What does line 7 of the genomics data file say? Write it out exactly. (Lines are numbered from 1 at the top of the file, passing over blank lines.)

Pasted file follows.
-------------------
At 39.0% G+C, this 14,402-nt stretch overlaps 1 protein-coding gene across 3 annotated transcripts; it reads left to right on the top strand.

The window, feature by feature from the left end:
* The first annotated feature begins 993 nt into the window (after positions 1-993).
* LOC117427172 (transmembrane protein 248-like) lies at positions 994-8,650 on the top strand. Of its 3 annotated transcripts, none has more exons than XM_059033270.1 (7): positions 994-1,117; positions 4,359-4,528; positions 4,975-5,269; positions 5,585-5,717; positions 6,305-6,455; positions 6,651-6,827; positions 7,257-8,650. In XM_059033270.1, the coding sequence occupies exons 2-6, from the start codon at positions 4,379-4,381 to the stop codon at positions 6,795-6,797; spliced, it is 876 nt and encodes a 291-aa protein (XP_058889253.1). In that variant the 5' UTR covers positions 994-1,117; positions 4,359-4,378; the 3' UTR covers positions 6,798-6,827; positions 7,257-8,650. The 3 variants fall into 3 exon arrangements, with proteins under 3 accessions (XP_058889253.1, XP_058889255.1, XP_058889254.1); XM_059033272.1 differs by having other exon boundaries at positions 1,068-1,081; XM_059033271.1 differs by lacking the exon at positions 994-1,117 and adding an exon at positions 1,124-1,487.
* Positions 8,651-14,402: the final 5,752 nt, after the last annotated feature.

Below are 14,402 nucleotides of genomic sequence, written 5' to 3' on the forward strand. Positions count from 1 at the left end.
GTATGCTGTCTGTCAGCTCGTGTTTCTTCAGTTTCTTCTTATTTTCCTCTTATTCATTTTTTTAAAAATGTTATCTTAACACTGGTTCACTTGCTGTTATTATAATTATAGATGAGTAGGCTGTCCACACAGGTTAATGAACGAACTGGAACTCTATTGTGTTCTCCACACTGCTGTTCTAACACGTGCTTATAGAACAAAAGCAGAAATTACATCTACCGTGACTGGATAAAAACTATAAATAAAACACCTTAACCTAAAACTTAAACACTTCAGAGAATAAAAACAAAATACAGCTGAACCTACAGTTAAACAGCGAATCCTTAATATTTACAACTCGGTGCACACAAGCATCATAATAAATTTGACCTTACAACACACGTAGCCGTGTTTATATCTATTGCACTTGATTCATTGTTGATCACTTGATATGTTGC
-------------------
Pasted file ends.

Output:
GTATGCTGTCTGTCAGCTCGTGTTTCTTCAGTTTCTTCTTATTTTCCTCTTATTCATTTTTTTAAAAATGTTATCTTAACACTGGTTCACTTGCTGTTATTATAATTATAGATGAGTAGGCTGTCCACACAGGTTAATGAACGAACTGGAACTCTATTGTGTTCTCCACACTGCTGTTCTAACACGTGCTTATAGAACAAAAGCAGAAATTACATCTACCGTGACTGGATAAAAACTATAAATAAAACACCTTAACCTAAAACTTAAACACTTCAGAGAATAAAAACAAAATACAGCTGAACCTACAGTTAAACAGCGAATCCTTAATATTTACAACTCGGTGCACACAAGCATCATAATAAATTTGACCTTACAACACACGTAGCCGTGTTTATATCTATTGCACTTGATTCATTGTTGATCACTTGATATGTTGC